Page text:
Dementia: Pleasure And Pain

It would be wrong to say that all is sweetness and light in our household.  My experiences yesterday paint a stark picture of how life can be on most days: the pleasure and pain with dementia the elephant in the room.  

I decided to stay around yesterday morning and not hoot-foot it to the Leisure Centre when the carer was in situ.  Chloe assumed the role of ‘cleaning lady’ and Maureen and I pottered in the garden as she made our house a little more presentable.

I felt tired in the afternoon and decided to seek a nap on the bed.  Maureen continued her quest for a walk by opening and closing the front door as I tried to get some shut-eye: so my siesta came to an abrupt end as I feared Maureen would wander off.  Maureen eventually got her way and within half an hour we had a lovely experience as we began our walk in search of blue bells in nearby Weelsby Woods.

We came across a friendly group of people as we made it to the top of a steep incline just as we were about to enter the woods.  Following a brief greeting we chatted to them for half an hour or so.  After a while we found out they were a group of Missionaries from the Church of Jesusu Christ Latter-Day Saints.

Maureen was particularly taken by Lesly a young woman from Bolivia (pictured right) who she chatted to for quite some time. Lesly was lovely with Maureen and very keen to keep in touch.  I hope it is not the last we hear from this lovely group of young people but Maureen was concerned that we must have biscuits in stock if they took up out invitation to visit our home.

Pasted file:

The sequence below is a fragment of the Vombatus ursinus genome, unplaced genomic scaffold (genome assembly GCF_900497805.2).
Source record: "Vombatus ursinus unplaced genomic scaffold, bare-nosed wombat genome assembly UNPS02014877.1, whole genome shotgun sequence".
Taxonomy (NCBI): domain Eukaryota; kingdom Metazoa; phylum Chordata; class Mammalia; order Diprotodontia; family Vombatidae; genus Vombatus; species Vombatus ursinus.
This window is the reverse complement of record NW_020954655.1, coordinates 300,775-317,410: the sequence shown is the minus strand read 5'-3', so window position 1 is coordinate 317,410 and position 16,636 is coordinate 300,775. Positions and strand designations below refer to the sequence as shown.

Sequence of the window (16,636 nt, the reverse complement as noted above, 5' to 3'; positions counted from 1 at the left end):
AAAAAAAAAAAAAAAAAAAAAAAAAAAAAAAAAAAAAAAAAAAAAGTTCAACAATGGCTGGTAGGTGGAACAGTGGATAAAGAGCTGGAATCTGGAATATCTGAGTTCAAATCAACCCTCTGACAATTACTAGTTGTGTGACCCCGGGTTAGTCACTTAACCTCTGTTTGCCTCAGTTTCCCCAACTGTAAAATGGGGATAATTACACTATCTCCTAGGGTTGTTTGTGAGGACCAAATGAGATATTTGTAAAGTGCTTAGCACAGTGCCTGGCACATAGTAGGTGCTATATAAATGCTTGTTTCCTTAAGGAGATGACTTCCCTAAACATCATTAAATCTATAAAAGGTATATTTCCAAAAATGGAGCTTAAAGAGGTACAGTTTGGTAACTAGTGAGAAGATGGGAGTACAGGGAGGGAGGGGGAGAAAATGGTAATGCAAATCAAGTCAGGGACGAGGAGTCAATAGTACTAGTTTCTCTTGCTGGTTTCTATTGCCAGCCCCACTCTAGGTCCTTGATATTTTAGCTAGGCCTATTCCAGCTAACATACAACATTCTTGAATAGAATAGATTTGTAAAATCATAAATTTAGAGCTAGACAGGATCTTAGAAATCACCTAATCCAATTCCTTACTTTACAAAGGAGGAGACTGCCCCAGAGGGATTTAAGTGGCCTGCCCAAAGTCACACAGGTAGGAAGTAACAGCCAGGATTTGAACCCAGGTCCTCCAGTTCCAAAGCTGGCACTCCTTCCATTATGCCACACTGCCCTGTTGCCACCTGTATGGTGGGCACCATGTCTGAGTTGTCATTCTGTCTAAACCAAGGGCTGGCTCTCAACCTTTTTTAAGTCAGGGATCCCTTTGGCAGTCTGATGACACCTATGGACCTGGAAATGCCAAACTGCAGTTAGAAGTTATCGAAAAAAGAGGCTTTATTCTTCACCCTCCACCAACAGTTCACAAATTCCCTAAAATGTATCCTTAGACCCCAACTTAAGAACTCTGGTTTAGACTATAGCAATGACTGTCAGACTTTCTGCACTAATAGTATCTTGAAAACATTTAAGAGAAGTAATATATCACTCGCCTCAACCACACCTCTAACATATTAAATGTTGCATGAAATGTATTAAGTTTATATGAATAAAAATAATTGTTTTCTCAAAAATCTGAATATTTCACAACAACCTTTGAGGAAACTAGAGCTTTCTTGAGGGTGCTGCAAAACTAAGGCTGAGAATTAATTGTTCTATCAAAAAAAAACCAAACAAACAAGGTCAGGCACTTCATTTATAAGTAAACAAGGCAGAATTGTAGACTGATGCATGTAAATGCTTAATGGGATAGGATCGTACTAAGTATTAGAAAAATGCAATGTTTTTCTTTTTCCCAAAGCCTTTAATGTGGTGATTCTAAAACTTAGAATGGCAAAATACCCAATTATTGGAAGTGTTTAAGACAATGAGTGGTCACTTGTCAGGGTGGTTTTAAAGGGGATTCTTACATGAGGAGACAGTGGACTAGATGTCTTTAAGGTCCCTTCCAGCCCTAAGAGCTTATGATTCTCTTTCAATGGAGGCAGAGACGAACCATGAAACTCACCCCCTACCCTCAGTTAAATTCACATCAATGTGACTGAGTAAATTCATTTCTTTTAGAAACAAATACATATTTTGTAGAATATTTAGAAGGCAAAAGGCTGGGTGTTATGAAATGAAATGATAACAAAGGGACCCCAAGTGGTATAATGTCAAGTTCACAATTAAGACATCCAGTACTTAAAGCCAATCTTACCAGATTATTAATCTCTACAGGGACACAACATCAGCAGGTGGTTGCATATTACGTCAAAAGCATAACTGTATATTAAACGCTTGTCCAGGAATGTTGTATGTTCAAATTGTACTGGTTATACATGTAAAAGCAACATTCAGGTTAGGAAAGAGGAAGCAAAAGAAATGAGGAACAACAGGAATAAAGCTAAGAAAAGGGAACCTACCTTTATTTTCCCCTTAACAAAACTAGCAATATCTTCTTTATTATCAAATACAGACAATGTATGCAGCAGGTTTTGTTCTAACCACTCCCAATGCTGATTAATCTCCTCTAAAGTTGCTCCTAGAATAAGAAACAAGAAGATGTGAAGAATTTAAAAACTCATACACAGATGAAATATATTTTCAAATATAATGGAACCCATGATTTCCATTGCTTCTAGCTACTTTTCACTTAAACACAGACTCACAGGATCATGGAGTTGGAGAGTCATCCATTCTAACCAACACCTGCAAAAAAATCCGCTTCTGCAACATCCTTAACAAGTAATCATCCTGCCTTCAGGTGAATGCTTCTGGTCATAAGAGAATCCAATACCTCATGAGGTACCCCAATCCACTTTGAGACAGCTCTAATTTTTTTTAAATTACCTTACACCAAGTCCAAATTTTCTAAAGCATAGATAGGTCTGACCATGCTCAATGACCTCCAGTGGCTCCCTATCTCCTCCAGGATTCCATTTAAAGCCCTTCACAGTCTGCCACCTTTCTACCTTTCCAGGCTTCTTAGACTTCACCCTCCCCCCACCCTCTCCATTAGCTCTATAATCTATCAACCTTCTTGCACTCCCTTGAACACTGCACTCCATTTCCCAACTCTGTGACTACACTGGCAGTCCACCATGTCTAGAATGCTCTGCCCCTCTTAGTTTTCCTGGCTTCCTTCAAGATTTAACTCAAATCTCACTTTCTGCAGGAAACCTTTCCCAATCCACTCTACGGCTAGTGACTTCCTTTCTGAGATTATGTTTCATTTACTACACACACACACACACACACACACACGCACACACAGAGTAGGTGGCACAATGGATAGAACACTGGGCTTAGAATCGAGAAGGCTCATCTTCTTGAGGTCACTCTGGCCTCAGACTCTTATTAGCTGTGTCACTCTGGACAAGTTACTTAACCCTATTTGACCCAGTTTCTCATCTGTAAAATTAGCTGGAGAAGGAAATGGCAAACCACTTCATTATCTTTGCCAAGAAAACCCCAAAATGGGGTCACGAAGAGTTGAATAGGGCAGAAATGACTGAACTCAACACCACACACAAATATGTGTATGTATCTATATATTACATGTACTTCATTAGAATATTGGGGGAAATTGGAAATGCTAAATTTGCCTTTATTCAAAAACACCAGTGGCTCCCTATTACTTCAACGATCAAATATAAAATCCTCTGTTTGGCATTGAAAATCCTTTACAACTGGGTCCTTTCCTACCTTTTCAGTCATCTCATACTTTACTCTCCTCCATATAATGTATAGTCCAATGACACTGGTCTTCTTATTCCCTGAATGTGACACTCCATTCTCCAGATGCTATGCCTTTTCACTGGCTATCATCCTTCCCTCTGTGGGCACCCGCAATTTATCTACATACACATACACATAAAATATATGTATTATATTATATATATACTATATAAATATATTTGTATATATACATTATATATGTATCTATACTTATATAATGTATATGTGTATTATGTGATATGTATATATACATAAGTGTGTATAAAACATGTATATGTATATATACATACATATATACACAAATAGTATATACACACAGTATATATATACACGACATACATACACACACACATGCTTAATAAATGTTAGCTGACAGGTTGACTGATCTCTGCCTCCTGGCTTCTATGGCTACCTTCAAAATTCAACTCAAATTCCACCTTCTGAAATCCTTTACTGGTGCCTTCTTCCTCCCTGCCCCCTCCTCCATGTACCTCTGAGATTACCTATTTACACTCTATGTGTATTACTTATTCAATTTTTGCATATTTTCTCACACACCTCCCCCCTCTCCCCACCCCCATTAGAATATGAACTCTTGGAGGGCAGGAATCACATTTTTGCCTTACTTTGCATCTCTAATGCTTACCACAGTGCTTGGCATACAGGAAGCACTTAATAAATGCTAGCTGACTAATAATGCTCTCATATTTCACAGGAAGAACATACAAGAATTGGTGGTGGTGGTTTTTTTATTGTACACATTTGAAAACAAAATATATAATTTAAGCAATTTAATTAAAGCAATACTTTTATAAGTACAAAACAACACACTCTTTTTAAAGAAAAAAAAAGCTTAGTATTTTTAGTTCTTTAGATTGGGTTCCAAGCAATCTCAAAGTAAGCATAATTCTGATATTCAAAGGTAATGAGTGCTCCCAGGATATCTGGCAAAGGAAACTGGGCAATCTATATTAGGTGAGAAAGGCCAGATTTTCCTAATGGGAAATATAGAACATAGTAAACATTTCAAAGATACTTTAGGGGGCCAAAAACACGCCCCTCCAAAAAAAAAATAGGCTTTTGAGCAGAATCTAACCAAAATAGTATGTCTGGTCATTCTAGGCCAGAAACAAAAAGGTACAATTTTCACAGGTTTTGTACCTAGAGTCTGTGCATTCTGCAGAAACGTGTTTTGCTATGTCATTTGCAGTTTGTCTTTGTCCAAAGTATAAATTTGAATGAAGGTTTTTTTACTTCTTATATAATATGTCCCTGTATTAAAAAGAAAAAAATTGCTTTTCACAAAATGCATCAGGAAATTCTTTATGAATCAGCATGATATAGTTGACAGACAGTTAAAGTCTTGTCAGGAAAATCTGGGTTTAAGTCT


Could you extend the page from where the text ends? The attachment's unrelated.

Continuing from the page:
When Maureen discovered that some of the group were French speaking she sang  them one her favourites from South Pacific:

We didn’t find many blue belles on our walk but what we did find more than compensated for my disappointment at not being able to catch up on some sleep.  The pleasure of seeing Maureen in her element in the woods soon turned to pain at ten ‘o’ clock as we went to bed.  Once again Maureen made it clear that she wanted the bed to herself as she didn’t want to be too hot. She continued on a similar them at 4 ‘o’clock this morning as she didn’t want a stranger in her bed as she ‘didn’t know who I was’.  I’m not finding any of this easy and need to consider whether the best way forward is acceptance or some form of intervention.  Any reader of this Blog would realise that my predisposition towards neuroplasticity is likely to mean that I’m not just going to lie down and accept that I belong in the spare room but on the other hand I need to seek to minimise distress.  As I have drafted this post I have just received comments from Gill that give me real food for thought.

 

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About Remember Me

I am a retired adult educator. My wife had a stroke in February 2014 and now has mixed dementia. Her recovery from stroke has been exceptional apart from 50% loss of peripheral vision and vascular damage. 'Dharma For Dementia' is my approach to being Maureem's Care Partner: it aims to end the suffering of 'Prescribed Disengagement' (Swaffer) .
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4 Responses to Dementia: Pleasure And Pain

  1. Kristen says:

    Hello, I log on to your new stuff regularly. Your story-telling style is witty, keep it up!

    Like

  2. Will says:

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